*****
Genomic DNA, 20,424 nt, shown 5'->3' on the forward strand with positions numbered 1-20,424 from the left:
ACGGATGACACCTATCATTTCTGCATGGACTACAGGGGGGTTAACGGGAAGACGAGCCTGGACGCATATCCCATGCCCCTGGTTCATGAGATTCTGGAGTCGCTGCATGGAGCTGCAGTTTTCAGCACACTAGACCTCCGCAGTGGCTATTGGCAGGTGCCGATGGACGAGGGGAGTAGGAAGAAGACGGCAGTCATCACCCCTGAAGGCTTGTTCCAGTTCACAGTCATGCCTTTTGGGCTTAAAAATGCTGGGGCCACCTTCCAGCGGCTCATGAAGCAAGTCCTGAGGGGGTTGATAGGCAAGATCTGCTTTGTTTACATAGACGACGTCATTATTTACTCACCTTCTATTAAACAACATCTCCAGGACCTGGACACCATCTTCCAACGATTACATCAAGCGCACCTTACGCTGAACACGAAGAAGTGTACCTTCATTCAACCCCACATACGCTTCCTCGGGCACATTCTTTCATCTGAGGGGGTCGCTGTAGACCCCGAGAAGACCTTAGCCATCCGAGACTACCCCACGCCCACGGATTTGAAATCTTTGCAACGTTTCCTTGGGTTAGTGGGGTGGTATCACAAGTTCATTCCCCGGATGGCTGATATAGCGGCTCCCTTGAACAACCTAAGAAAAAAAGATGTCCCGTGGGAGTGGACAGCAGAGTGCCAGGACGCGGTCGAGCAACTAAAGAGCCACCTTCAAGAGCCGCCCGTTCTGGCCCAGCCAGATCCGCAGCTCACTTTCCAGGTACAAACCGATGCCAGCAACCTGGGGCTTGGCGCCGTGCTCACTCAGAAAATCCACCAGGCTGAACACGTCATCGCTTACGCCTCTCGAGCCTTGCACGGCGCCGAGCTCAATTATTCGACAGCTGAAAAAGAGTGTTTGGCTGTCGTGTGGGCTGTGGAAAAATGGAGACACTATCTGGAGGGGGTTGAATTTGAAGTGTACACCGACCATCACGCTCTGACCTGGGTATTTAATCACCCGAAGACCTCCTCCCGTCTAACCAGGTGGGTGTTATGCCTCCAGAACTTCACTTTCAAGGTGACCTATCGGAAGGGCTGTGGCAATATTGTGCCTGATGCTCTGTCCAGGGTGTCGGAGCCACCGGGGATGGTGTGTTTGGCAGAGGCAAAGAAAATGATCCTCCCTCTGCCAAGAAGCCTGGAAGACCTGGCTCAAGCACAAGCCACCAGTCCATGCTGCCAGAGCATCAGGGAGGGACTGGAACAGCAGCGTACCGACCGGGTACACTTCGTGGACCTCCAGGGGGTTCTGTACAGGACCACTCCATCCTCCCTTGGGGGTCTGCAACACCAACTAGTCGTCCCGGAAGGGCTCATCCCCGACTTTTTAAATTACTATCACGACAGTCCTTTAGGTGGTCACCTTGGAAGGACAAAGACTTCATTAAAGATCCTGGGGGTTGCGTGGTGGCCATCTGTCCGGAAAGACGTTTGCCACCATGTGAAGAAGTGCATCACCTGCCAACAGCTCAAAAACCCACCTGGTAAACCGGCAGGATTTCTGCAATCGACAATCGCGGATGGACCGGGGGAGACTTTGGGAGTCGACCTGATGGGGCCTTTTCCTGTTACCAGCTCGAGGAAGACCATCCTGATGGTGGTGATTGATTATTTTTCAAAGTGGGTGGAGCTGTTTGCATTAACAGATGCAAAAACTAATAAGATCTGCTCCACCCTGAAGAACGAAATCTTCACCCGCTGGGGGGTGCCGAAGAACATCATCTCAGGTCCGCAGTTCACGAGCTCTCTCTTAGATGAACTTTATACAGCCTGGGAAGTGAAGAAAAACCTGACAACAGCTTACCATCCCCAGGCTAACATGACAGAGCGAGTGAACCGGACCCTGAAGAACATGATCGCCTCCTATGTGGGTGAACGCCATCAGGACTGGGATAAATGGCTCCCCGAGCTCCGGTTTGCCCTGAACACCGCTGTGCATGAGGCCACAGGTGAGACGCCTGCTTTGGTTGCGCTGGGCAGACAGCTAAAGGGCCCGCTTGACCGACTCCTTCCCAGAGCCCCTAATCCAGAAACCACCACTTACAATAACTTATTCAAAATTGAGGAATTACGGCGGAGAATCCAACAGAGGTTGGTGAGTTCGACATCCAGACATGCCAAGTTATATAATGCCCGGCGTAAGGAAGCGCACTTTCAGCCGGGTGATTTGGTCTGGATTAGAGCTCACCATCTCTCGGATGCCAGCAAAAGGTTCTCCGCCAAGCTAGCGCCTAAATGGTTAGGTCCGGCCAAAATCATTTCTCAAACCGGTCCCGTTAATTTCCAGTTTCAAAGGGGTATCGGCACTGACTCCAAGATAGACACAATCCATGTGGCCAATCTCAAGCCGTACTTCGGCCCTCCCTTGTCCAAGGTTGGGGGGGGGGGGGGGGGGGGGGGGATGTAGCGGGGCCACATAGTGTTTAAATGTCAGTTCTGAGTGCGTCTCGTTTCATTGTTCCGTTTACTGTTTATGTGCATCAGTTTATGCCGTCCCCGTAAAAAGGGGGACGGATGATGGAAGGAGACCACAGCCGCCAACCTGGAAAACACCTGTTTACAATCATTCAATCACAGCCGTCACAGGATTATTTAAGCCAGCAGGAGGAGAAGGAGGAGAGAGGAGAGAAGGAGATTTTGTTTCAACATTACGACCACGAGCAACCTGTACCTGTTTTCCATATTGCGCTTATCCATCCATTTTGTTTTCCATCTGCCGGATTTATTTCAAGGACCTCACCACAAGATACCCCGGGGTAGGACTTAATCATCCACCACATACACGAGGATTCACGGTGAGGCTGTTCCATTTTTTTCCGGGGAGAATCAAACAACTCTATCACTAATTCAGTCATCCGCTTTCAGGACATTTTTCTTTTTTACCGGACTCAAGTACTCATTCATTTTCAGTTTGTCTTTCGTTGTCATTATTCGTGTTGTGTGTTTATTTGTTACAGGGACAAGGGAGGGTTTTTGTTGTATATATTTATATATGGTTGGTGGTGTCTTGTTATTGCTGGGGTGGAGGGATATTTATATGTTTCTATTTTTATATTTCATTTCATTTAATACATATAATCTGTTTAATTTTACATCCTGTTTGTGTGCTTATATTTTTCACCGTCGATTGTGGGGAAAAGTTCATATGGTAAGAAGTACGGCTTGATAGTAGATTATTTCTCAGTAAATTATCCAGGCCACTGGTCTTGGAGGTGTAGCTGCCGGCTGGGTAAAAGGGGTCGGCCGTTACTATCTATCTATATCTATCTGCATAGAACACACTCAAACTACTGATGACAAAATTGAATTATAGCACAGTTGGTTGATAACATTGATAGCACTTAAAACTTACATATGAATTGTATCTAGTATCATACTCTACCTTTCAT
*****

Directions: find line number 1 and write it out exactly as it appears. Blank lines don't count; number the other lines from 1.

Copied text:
Genomic DNA, 20,424 nt, shown 5'->3' on the forward strand with positions numbered 1-20,424 from the left: